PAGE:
Modified Gravity


Ever since it has been established in the 1930s that Newton’s or Einstein’s theory cannot account for the orbital velocities stars in the outer regions of a spiral galaxy, there has been an interest in modifying gravity theory.

If successful, a modified gravity theory would do away with the need for dark matter. Instead, the anomalous velocities of stars far from a galactic center would be accounted for by a deviation from Newton’s or Einstein’s predictions at large distances.

A successful modified gravity theory has to clear many hurdles, among them:

  • Stability: A gravity theory is not very useful if it cannot account for the stability of stars and planets, planetary systems, or galaxies.
  • Solar system tests: Gravity theory has been tested to high precision in terrestrial laboratories and within the solar system.
  • Galaxy rotations: Galaxy rotations follow a simple empirical relationship known as the Tully-Fisher law. To do away with dark matter, a modified gravity theory must be able to predict this relationship.
  • Galaxy cluster masses: The motion of galaxies in gravitationally bound galaxy clusters must be accounted for by a cluster mass profile that does not require matter in excess of the known amount of baryonic matter.
  • Gravitational lensing: The lensing profile of galaxy clusters has to be accounted for in a manner consistent with the visible distribution of matter (stars and galaxies, X-ray emitting gas).
  • Cosmology: Precision measurements of the cosmic microwave background, measurements of the mass power spectrum through the distribution of galaxies, and the luminosity-distance relationship of Type Ia supernovae are three important observational tests of cosmology. The standard model of cosmology can account for these, but a modified gravity theory may have difficulties.

Yes, Einstein had it easy a hundred years ago. Today, with all the observational data at hand, the bar is set much higher. Why, we might ask, would one even bother with a modified gravity theory then, if the standard model of cosmology works so well? Simple: in the standard model, 96% of the universe is invisible, undetectable, or both. Surely that is a good enough reason.

Without further ado, there is a modified gravity theory that successfully meets these challenges (at least as far as we know.) It is called MOG, and it grew out of research by Moffat into nonsymmetric gravitational theory. MOG is a field theory. Its basic postulate is a field theory Lagrangian that, in addition to the standard Einstein-Hilbert term, incorporates a massive vector field. This massive vector field results in a repulsive gravitational force that cancels out gravity at short range. In other words, rather than making gravity stronger at large distances, MOG does the opposite: it assumes that gravity was stronger all along, but at shorter distances (galactic, subgalactic, or smaller scales) much of that strength is canceled out by the repulsive force.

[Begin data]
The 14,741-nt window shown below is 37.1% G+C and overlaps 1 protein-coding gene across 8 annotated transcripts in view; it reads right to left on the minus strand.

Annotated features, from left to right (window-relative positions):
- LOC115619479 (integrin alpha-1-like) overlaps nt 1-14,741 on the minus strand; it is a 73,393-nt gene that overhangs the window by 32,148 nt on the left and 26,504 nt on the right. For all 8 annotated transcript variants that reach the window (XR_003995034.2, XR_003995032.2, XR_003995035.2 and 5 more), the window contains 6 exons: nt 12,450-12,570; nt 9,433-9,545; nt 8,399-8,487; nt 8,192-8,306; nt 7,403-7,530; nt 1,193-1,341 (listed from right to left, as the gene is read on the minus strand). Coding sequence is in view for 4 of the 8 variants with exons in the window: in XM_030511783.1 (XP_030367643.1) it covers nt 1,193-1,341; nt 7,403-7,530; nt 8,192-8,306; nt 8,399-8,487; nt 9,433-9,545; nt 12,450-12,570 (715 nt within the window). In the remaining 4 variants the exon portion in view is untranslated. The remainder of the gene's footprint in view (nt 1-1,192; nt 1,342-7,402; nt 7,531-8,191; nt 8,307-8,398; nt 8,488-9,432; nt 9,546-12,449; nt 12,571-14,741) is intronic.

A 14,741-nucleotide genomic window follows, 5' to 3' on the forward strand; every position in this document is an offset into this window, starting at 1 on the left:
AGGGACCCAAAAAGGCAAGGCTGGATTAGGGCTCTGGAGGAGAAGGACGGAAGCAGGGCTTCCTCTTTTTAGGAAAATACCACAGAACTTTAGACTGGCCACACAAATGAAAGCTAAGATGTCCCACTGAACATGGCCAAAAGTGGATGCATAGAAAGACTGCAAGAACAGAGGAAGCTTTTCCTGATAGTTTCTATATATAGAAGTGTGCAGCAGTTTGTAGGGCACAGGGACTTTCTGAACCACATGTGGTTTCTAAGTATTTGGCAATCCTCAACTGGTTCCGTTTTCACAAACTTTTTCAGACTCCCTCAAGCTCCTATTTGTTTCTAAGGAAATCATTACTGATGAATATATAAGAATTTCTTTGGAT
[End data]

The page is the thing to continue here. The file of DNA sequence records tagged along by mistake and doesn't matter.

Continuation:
The mass of the MOG vector field and its strength are governed by two constants. In MOG, these two constants, as well as Newton’s gravitational constant G are running; they are promoted to scalar fields. Thus the full MOG Lagrangian consists of the Einstein-Hilbert tensor term describing ordinary gravity; the massive vector term describing the repulsive force; three massless scalar fields; and potentials associated with the vector field and the three scalar fields. (For this reason, MOG has also been known by the acronym STVG, which stands for Scalar-Tensor-Vector Gravity theory.)

The result is a theory that is in good agreement with observation at scales ranging from the laboratory all the way to cosmology. In the solar system, and up to the scale of star clusters, MOG predicts no observable deviation from Einstein gravity. On the scale of galaxies, MOG correctly predicts the Tully Fisher law of galaxy rotation curves. On even larger scales, MOG is consistent with the lensing and mass distribution of galaxy clusters. MOG is fitted to the precision acoustic power spectrum of the cosmic microwave background, it is consistent with the luminosity-distance relationship of Type Ia supernovae, and it correctly reproduces the matter power spectrum of galaxy distributions. The latter provides an especially notable possible test of the theory: at soon-to-be-achieved data resolutions, the presence or absence of baryonic oscillations in the matter power spectrum can once and for all determine whether or not collisionless dark matter dominates the universe.